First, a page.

Spirituality and solidarity were at the heart of a June 20 prayer walk undertaken by some 25 archdiocesan employees to mark World Refugee Day.
Staff gathered to pray portions of the rosary and the Stations of the Cross while walking the perimeter of the Archdiocesan Pastoral Center’s grounds adjacent to the Cathedral Basilica of SS. Peter and Paul. Several helped to carry a large banner inviting others to “Share the Journey” with migrants and refugees.
Co-sponsored by archdiocesan Catholic Human Services (CHS) and the Office for Pastoral Care of Migrants and Refugees, the walk focused attention on the more than 70 million now forcibly displaced people throughout the world. According to the UNHCR, the United Nation’s Refugee Agency, the figure represents “the highest levels of displacement on record.”
The UNHCR noted that over half of the world’s refugees are children. Conflict and persecution are the key reasons for current migration movements.
In a June 20 tweet, Pope Francis said that “with refugees, Divine Providence offers us an opportunity to build a more supportive, more fraternal society, and a more open Christian community, according to the Gospel.”
Earlier this week, President Trump announced via Twitter that U.S. Immigrations and Customs Enforcement (ICE) “will begin the process of removing the millions of illegal aliens who have illicitly found their way into the United States.”
While immigration from Mexico to the U.S. has declined in recent years, poverty and violence in the Central American countries of El Salvador, Honduras and Guatemala – known as the “Northern Triangle” – has led thousands to flee to neighboring nations, including the U.S.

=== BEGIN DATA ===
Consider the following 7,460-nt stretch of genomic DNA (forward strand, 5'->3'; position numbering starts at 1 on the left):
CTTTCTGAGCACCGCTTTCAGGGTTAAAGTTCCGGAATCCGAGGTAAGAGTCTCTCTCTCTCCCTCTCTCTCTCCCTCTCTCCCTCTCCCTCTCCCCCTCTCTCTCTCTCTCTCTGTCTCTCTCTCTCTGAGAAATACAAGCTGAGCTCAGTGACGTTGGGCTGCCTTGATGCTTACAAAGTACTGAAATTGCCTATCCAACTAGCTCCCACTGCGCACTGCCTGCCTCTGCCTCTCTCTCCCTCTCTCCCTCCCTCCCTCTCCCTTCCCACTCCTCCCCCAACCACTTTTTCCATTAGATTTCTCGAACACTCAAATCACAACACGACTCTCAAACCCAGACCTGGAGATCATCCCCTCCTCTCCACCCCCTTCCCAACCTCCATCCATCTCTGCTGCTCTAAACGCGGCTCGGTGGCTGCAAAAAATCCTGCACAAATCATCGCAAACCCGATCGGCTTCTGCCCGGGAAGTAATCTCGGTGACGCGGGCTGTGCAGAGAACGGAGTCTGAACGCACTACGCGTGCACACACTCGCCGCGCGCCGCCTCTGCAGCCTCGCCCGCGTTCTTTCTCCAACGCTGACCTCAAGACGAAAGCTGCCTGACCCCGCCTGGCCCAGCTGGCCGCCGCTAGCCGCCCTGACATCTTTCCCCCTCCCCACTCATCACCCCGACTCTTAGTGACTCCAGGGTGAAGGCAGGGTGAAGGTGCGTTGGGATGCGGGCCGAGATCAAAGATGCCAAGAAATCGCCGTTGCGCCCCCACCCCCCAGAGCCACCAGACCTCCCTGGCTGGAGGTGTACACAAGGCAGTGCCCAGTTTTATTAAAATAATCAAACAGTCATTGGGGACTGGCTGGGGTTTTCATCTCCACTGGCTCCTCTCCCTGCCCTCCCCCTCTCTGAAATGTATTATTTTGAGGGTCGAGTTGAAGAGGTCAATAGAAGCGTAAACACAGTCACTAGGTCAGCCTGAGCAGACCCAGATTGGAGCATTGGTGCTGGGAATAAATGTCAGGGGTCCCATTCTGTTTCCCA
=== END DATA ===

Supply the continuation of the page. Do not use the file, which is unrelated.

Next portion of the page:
(Watch a related interview with Auxiliary Bishop Edward M. Deliman on caring for migrants and refugees.)
Political and economic instability in Venezuela has also driven more than four million of that country’s citizens to seek refuge elsewhere, with Colombia and Peru as their primary destinations.
As they reflected on the Stations of the Cross, archdiocesan staff also meditated on the sufferings experienced by migrants and refugees, who routinely endure dehydration, sexual violence, malnutrition and exhaustion, as well as psychological and emotional trauma, during their journeys.
Christ is present anew in such hardships, said Edward J. Lis, CHS’s director of Catholic mission integration, who organized the gathering.
Through its Refugee Resettlement Program, archdiocesan Catholic Social Services (CSS) which has welcomed 84 migrants and refugees since September 2017.
(Related: Catholic agency helps refugees break global cycle of racism)
Thoroughly vetted by the U.S. State Department, each refugee is greeted at the airport by CSS staff and volunteers. Within 90 days of each arrival, CSS works to arrange housing, employment, schooling and bank accounts for families. CSS provides a stipend of $1,125 per person, of which $925 is applied to rent and $200 is designated as cash assistance. Each adult keeps $20 and opens a bank account with the remainder.
The June 20 prayer walk concluded with a prayer led by Lis, in which he honored the talents and gifts of those who are forced to build new lives in distant lands.
“Bless all who have enriched our lives by crossing our paths, and to see, in their faces, the faces of the Holy Family,” he said.
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